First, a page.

5. School Nurse
If you enjoy working with kids, then school nursing may be for you. As a school nurse, you will provide direct care to students and spend the majority of your day promoting health and education. You can even teach health and nutrition classes at the junior high and high school level. You can learn more about this nursing specialty at the National School Nurses Association (NSNA).
6. Nurse Recruiter
If you have a passion for the human resources side of healthcare, then nurse recruiting may be for you. As a nurse recruiter, you will be responsible for executing and filling job openings, negotiating salaries, staying up-to-date on the latest job search trends and more. Along with achieving your BSN, it’s crucial that you understand human resource laws along with healthcare facility policies and procedures.
Are you curious about the other nursing specialties you can explore? Read more to learn about 10 nursing specialties in demand.
Is a BSN Worth It?
As you can see, there are many reasons why a BSN in nursing is important. The advantages of a BSN include professional benefits, as well as benefits for patients. If you have your heart set on becoming a nurse so that you can make a positive difference in your community and build a worthwhile career, then it’s clear to see that earning a BSN is the ideal pathway.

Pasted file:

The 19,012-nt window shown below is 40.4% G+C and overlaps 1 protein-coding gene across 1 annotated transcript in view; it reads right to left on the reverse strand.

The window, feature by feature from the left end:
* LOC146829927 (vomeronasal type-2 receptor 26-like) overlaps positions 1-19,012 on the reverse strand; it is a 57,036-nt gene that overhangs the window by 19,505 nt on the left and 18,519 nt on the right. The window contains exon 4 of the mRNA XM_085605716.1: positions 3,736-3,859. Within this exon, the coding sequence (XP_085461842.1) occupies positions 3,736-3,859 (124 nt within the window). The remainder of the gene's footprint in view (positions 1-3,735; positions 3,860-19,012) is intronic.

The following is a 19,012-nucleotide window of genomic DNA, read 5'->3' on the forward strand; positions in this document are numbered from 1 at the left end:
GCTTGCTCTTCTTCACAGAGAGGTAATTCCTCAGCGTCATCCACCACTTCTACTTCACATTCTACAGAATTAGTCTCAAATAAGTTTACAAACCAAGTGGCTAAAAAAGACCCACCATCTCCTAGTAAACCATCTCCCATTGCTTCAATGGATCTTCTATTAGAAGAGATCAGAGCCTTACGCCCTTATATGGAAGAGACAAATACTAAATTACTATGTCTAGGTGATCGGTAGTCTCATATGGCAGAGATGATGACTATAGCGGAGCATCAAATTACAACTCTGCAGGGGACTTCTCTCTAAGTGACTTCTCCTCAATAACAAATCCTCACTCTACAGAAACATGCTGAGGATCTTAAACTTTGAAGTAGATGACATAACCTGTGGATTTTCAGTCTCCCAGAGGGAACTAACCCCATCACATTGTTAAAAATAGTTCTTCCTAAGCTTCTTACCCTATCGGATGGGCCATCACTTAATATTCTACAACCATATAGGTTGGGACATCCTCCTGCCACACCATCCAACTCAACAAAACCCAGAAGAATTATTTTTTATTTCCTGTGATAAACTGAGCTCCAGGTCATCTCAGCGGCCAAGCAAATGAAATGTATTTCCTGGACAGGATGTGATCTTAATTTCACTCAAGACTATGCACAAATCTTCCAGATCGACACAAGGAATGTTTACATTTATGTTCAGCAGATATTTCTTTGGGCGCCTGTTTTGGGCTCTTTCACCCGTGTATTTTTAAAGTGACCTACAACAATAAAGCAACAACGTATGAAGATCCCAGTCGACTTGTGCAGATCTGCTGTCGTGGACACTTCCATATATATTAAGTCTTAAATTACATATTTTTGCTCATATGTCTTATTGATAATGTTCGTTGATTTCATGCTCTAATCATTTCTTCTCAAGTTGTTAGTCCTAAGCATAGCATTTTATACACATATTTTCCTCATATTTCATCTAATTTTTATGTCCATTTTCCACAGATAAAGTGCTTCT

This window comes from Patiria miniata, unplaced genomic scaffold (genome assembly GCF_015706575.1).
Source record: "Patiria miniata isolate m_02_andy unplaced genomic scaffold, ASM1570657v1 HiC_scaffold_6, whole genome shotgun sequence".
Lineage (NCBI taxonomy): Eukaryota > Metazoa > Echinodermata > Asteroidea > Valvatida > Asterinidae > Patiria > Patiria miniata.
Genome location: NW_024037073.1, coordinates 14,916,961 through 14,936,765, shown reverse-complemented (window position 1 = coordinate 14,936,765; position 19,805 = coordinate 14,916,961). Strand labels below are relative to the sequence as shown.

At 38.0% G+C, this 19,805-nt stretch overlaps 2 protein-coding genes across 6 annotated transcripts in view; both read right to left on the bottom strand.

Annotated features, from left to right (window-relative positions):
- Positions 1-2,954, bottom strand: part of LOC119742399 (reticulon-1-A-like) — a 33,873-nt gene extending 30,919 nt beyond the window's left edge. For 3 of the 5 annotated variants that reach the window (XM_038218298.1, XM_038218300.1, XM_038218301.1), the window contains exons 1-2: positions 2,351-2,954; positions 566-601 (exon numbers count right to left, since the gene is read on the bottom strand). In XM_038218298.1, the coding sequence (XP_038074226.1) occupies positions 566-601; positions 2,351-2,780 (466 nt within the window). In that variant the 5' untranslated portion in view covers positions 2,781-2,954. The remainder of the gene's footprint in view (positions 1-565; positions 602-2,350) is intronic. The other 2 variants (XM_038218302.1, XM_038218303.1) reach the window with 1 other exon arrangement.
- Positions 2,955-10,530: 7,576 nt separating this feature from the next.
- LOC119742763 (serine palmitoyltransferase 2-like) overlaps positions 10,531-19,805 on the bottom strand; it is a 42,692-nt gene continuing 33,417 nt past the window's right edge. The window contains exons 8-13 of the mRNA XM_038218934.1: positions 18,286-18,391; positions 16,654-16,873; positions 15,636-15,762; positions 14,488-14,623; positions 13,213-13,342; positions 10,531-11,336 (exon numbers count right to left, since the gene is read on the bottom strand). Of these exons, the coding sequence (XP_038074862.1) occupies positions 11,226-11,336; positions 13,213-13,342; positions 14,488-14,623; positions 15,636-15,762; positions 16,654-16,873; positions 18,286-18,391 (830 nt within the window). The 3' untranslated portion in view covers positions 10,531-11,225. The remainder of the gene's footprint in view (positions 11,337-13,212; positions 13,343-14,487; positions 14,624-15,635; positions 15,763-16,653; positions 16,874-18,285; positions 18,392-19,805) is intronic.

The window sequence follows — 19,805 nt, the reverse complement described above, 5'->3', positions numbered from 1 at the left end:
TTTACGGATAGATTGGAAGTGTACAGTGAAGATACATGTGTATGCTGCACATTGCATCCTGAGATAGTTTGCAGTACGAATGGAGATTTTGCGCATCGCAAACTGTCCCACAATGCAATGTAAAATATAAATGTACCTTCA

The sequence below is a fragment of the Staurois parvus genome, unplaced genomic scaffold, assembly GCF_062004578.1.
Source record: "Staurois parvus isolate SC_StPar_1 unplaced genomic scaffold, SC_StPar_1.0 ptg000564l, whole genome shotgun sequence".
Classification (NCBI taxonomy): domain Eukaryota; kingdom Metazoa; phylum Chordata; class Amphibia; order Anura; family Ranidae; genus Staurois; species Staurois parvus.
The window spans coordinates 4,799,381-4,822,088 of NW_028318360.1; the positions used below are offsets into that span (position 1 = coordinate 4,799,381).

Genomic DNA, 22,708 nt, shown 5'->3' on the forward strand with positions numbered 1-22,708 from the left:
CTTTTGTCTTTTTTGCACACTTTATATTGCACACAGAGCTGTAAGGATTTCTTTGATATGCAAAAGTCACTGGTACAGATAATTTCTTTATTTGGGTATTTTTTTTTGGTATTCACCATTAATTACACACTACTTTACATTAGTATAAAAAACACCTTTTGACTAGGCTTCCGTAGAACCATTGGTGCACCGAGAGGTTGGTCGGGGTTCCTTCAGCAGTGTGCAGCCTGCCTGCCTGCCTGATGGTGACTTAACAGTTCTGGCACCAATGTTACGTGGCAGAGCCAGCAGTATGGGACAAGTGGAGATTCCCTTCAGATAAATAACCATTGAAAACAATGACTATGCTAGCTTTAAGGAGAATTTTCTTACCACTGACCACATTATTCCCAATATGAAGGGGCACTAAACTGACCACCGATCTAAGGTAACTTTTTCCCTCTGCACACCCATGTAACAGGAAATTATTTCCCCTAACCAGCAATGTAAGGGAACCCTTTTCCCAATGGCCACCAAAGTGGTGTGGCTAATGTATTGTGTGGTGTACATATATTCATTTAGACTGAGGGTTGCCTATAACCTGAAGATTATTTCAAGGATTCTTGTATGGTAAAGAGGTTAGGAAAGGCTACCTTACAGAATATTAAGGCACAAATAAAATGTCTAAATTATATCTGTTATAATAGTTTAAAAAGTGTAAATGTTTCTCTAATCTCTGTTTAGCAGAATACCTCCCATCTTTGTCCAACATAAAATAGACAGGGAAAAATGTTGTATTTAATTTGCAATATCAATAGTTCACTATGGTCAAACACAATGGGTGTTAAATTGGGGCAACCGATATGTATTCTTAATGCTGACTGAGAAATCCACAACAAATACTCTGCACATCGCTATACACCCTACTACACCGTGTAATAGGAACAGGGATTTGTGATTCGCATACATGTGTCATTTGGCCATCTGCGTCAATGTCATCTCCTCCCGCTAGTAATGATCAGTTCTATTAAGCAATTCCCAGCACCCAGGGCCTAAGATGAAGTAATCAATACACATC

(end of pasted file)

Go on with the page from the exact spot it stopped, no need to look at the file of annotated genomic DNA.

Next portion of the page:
Yes, it requires hard work and a strong commitment to succeed, but here at CSP Global, we’re confident that you’ll be happy with your decision. Plus, you’ll enjoy significant student support at the ABSN program at CSP Global, including attentive instructors, a comprehensive curriculum, realistic skills lab settings and extensive clinical learning.
Getting Started on Your BSN
As you can see, there are a variety of ways a BSN from CSP Global can expand your career opportunities within the field of nursing. Wherever your nursing degree takes you, our ABSN curriculum will teach you the clinical and critical thinking skills needed to succeed in any type of environment. So what are you waiting for?
If you’re ready to make the first move toward a nursing career, contact an admissions advisor to find out how you can get started.